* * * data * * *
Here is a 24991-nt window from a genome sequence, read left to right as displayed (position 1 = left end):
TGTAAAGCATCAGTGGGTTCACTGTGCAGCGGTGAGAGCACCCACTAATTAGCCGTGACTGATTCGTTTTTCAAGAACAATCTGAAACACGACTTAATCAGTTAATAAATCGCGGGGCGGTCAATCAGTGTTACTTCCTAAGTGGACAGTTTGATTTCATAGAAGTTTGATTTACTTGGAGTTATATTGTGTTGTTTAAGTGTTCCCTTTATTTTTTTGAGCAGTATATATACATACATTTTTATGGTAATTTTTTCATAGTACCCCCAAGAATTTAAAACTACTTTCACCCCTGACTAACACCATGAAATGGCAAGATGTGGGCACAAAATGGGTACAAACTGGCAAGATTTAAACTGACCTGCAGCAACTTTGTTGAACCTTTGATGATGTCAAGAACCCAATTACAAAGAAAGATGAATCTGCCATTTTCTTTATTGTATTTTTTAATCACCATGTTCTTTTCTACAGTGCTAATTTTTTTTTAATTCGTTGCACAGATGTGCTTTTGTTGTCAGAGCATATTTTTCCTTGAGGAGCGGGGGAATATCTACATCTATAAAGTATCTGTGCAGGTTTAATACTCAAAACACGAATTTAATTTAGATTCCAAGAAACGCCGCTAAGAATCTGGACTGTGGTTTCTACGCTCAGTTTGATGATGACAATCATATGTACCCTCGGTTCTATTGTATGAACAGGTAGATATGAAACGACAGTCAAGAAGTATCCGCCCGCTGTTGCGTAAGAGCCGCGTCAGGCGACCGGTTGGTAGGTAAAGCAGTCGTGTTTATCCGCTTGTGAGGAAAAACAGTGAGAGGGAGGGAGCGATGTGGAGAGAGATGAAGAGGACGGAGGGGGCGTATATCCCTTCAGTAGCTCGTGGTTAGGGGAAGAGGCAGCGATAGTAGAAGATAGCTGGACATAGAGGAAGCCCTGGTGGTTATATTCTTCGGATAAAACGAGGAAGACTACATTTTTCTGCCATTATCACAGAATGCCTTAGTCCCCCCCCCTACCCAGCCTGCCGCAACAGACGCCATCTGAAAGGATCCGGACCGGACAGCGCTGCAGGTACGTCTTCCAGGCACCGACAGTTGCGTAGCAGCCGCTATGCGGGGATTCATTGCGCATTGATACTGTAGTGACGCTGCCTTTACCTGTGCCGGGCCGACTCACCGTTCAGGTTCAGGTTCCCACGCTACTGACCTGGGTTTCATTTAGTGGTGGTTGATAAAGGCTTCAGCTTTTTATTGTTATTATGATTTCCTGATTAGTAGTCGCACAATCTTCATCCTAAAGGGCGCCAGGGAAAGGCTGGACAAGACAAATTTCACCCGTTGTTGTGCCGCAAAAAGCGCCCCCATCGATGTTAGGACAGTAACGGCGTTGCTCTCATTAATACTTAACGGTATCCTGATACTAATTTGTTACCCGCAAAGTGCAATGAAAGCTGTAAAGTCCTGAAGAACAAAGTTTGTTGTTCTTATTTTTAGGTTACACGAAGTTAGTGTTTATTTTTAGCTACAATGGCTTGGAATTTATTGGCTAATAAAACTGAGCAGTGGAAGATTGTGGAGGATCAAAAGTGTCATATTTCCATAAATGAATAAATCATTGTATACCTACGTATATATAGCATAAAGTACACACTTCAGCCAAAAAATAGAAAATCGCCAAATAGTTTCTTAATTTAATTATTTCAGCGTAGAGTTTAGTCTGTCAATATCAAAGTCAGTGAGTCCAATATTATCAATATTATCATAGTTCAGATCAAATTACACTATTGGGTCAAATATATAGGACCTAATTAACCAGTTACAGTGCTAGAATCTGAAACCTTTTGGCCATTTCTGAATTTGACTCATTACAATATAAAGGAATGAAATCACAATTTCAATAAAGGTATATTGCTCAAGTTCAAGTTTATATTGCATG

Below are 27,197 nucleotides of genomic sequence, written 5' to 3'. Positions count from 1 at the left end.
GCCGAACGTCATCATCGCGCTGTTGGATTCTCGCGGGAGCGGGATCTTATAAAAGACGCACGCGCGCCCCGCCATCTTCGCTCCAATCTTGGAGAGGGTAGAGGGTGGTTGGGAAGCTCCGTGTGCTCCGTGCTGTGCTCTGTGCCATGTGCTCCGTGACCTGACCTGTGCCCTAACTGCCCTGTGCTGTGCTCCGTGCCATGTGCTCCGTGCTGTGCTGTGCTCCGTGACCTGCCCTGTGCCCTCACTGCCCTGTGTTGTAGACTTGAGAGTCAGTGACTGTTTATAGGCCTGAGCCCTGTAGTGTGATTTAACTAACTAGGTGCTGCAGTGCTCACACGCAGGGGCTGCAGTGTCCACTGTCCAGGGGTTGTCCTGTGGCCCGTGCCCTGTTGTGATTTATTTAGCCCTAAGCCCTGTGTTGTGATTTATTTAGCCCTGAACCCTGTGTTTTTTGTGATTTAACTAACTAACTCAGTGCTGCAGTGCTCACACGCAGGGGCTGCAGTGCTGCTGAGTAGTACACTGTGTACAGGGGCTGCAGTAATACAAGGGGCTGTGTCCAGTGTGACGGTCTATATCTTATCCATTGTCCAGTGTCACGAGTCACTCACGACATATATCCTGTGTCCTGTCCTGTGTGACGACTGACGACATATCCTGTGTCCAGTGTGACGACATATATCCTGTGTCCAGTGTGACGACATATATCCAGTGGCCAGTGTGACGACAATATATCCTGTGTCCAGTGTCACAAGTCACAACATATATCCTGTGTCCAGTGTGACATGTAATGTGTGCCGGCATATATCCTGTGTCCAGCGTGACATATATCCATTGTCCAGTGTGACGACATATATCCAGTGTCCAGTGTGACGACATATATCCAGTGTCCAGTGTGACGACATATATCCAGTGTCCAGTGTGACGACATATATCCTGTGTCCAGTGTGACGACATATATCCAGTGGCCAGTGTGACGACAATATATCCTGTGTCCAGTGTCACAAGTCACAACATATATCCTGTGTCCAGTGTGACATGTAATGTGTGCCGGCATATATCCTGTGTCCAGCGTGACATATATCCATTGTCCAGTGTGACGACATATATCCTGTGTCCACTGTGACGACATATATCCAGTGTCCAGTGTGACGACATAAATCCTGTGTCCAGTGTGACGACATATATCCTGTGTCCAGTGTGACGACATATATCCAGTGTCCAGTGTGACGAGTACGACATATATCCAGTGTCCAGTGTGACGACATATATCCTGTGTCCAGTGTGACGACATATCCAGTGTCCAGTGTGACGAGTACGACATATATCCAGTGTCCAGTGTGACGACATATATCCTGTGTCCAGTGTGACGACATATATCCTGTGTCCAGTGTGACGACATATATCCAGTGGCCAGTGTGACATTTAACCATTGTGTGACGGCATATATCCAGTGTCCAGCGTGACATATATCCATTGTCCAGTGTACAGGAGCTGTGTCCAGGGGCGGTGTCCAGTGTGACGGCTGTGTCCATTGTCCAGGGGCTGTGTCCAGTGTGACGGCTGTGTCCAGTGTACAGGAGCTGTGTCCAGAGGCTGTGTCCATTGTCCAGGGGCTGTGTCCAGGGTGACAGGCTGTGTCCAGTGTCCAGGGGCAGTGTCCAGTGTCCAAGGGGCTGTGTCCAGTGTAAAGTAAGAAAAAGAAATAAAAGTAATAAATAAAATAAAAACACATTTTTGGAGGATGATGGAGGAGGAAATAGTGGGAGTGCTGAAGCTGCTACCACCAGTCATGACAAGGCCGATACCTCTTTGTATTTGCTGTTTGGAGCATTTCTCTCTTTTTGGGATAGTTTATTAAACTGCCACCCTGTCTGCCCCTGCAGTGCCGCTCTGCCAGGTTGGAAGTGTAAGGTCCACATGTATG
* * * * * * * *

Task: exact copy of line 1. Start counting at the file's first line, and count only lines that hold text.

Here is a 24991-nt window from a genome sequence, read left to right as displayed (position 1 = left end):